L-120a. Introduction to Audiovisual Archives Management (22 hours)

Erica Titkemeyer Steve Weiss

Course Length: 22 hours
Schedule: 11 a.m.–5 p.m. ET (including breaks), 28 June–2 July 2021
Format: Online
Course fee: $1,000

Media archives present a unique and invaluable world of historical and cultural content captured on an array of aging and obsolete audio, video, and film formats that present unique preservation challenges. Unlike paper, audiovisual media has a very limited lifespan and requires specialized knowledge to safely and accurately evaluate, describe, conserve, replay, and reformat it for preservation and access.

This class will be particularly helpful for collectors, students, librarians, and archivists who plan to or are currently working with media in their collections, but who are stymied by the lack of opportunities to gain the education and experience required to facilitate a coordinated or comprehensive response to unlock their collections’ content and ensure its longevity.

Through selected readings, lectures, class discussions, special guests, and demonstrations of AV formats, mold cleaning, film inspection, and tours of preservation studios, students will

  • Gain an understanding of the history of sound, television, and film technologies and how they work.
  • Learn how to identify media types found in archival collections, including wax cylinders, discs (instantaneous, radio transcription, 78rpm, 45rpm and LPs), magnetic tape (open-reel, cassette, DAT, videotape), and optical discs (CD, CD-R, DVD, DVD-R, BluRay), as well as 8mm, Super 8, and 16mm (nitrate, acetate, and polyester-based) motion-picture film.
  • Understand the risks inherent in each type, such as technological obsolescence and physical decomposition due to aging and environment, and learn how to identify and treat common problems like delamination, sticky-shed syndrome, mold, vinegar syndrome, and disc rot.
  • Learn what methods of cleaning are recommended for each media type.
  • Learn how to conduct a preservation survey.
  • Learn how to plan and manage a preservation project. Accomplishing this objective will include evaluating what solution is best for their collection, learning how to select and work with a preservation vendor, discerning standards for physical and digital storage to ensure the content’s long-term viability, seeking grant funding, and managing a preservation and access project.
  • Attain an understanding of copyright laws that apply to the preservation and access of audiovisual recordings.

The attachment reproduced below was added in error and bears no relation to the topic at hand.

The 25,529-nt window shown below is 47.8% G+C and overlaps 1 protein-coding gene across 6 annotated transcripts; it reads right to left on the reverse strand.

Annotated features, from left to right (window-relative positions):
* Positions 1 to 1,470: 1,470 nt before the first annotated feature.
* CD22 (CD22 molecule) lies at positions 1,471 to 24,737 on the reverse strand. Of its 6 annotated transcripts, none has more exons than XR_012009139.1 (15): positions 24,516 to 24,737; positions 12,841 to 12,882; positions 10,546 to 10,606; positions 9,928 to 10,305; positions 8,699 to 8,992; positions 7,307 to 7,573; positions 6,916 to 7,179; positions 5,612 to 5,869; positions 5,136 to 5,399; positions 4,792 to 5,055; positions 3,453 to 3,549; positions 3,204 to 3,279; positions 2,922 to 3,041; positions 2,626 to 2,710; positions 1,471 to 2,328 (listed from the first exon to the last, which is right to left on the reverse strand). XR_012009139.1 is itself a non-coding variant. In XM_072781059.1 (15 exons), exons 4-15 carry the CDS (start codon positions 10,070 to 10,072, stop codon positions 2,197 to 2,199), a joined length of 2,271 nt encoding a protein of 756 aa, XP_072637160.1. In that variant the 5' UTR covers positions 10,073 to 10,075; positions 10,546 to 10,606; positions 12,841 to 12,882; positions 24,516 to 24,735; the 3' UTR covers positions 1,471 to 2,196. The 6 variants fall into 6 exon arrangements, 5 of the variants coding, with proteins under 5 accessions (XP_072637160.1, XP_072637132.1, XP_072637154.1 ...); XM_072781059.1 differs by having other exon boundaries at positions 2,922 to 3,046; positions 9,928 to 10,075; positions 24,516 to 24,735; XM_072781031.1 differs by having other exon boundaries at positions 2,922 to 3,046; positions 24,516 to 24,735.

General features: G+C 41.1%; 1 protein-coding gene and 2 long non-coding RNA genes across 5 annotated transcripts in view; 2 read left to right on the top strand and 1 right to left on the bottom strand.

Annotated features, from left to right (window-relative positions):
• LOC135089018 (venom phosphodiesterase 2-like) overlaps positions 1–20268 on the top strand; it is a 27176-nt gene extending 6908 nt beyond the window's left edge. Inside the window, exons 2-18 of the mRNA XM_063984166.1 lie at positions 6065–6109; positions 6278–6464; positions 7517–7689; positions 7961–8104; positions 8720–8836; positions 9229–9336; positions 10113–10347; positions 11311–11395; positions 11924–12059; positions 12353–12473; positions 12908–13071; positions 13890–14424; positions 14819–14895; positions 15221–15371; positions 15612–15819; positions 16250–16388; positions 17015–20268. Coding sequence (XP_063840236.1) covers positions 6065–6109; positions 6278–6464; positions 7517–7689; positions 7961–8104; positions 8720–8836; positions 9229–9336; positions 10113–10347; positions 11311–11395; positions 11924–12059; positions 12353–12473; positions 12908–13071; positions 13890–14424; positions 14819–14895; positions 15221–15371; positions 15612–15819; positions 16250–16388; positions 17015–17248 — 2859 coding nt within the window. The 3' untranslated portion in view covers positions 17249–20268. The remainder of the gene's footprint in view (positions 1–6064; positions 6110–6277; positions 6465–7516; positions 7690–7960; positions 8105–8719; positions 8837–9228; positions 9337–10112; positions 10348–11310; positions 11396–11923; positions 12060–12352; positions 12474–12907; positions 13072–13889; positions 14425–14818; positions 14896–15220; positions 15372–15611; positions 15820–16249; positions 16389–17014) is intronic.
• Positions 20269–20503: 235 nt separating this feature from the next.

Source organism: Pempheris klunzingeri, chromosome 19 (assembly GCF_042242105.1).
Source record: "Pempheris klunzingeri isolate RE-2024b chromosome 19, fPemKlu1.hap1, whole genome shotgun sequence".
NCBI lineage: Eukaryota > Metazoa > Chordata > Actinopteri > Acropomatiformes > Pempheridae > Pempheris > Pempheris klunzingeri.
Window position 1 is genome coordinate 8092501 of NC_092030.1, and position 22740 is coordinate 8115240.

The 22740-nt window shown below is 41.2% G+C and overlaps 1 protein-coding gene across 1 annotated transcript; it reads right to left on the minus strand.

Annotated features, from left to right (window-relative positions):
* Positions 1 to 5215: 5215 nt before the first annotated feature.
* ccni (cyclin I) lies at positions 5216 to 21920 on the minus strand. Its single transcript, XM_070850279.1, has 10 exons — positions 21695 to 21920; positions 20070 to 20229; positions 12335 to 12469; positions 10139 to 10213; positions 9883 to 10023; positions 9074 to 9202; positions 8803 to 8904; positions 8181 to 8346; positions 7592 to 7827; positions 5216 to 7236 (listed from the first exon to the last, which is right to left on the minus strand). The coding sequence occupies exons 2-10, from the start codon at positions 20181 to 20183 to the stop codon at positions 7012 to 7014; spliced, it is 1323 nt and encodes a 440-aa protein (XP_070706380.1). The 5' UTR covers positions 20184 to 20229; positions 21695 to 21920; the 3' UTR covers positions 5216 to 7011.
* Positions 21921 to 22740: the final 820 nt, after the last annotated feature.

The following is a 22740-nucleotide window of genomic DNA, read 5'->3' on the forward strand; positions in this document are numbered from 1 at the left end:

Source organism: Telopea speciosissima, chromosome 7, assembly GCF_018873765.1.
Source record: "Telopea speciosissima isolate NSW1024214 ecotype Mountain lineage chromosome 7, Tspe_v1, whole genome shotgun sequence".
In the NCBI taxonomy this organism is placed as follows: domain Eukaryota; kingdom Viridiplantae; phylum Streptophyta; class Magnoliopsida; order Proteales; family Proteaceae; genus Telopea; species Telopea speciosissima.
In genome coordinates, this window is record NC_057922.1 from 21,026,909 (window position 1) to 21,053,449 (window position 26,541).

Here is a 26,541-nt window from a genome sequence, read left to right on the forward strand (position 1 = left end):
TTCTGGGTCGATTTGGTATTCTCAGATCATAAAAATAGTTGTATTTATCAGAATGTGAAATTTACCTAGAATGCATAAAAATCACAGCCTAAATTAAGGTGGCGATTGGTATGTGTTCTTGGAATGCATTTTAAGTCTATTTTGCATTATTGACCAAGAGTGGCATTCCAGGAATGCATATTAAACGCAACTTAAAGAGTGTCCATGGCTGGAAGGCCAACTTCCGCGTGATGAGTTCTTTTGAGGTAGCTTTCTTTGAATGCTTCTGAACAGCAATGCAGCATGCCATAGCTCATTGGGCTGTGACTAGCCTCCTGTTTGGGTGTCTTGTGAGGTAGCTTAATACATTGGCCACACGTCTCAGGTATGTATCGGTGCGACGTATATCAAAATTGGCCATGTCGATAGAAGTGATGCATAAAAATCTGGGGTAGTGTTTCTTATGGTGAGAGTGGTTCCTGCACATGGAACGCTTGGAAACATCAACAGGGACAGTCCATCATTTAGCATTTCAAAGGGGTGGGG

In their personal statements, applicants are encouraged to share information about their experience working with audiovisual materials and specific audiovisual collection challenges they are currently facing within their collections. Applicants should also include a description of their professional education and work experience.

Course History

Erica Titkemeyer and Steve Weiss teach this course.


  • Erica Titkemeyer
  • Steve Weiss

Erica Titkemeyer

Erica Titkemeyer is the Project Director and AV Conservator for the Southern Folklife Collection at the University of North Carolina at Chapel Hill (UNC-CH). In this position they coordinate a multi-year $1.75 million grant-funded initiative to preserve audiovisual materials for UNC-CH and partner institutions across the state of North Carolina. Erica is also the Product Owner of the open-source audiovisual database management application, Jitterbug. Erica received their M.A. in Moving Image Archiving and Preservation at New York University’s Tisch School of the Arts, and their B.S. in Cinema and Photography from Ithaca College.

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Steve Weiss

Steve Weiss is Curator of UNC Chapel Hill Library’s Southern Folklife Collection, one of the nation’s foremost archives dedicated to American Vernacular Music. Steve teaches audiovisual archives management as an adjunct professor in UNC’s School of Information and Library Science. He has written and managed multiple successful grants from the Andrew W. Mellon Foundation, the National Endowment for the Humanities, and The Grammy Foundation. Prior to his work at UNC, he worked for the Motion Picture Sound and Video Branch of the National Archives and Records Administration and CNN’s Washington, DC Bureau. Steve holds an M.I.L.S. in Information and Library Studies from the University of Michigan and a B.S. in Audio Technology from American University.

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